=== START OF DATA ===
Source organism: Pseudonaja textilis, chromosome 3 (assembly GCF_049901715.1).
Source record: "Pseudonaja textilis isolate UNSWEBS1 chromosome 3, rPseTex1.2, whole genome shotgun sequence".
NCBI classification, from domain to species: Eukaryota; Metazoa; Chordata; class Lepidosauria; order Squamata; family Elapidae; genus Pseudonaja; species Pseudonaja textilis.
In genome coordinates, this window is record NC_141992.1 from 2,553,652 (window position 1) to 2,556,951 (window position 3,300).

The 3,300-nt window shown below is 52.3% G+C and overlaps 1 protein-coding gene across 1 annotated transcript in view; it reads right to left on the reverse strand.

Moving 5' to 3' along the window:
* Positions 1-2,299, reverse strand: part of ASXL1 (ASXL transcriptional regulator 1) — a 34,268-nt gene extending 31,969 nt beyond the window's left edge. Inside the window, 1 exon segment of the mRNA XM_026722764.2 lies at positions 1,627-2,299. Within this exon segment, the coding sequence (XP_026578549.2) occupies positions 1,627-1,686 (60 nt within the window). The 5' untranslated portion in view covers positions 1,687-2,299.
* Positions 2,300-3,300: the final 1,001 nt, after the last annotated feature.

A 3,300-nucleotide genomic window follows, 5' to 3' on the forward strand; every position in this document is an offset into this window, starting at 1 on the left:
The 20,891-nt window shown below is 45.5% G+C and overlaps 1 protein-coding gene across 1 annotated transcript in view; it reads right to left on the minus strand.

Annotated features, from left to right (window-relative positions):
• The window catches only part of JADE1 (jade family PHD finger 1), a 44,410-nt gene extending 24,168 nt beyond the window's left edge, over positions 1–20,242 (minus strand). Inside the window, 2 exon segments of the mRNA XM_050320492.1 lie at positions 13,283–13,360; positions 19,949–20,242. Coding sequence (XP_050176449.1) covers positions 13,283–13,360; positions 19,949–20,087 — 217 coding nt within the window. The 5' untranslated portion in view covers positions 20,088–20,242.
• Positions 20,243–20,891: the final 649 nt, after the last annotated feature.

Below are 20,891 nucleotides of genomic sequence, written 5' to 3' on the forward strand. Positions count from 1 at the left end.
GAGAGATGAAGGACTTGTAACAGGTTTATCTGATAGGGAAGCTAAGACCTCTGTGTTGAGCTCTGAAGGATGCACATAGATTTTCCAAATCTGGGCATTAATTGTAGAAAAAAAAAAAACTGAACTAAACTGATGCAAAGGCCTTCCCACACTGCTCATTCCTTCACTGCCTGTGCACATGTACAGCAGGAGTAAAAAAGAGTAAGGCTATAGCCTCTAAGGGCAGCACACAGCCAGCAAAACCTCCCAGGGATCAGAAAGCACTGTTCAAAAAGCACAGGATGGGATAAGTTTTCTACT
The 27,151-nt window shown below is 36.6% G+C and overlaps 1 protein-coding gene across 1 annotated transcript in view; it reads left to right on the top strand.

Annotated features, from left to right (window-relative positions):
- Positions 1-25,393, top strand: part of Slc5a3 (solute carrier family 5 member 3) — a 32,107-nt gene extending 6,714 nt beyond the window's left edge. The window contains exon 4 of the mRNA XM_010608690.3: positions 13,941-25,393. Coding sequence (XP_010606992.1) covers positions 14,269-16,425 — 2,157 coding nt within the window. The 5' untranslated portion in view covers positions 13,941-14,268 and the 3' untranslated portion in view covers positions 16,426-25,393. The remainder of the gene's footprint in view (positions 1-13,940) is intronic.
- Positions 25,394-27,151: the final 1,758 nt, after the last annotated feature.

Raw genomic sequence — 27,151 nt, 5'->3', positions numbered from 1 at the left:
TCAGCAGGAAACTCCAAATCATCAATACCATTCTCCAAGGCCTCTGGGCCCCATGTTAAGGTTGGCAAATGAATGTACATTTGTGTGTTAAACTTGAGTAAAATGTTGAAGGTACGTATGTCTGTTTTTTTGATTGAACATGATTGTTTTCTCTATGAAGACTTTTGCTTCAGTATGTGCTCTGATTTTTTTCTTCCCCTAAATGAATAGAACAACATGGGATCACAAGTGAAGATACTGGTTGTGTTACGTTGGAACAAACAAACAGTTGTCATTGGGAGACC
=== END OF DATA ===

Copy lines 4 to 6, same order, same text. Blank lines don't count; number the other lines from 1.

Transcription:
In genome coordinates, this window is record NC_141992.1 from 2,553,652 (window position 1) to 2,556,951 (window position 3,300).

The 3,300-nt window shown below is 52.3% G+C and overlaps 1 protein-coding gene across 1 annotated transcript in view; it reads right to left on the reverse strand.

Moving 5' to 3' along the window: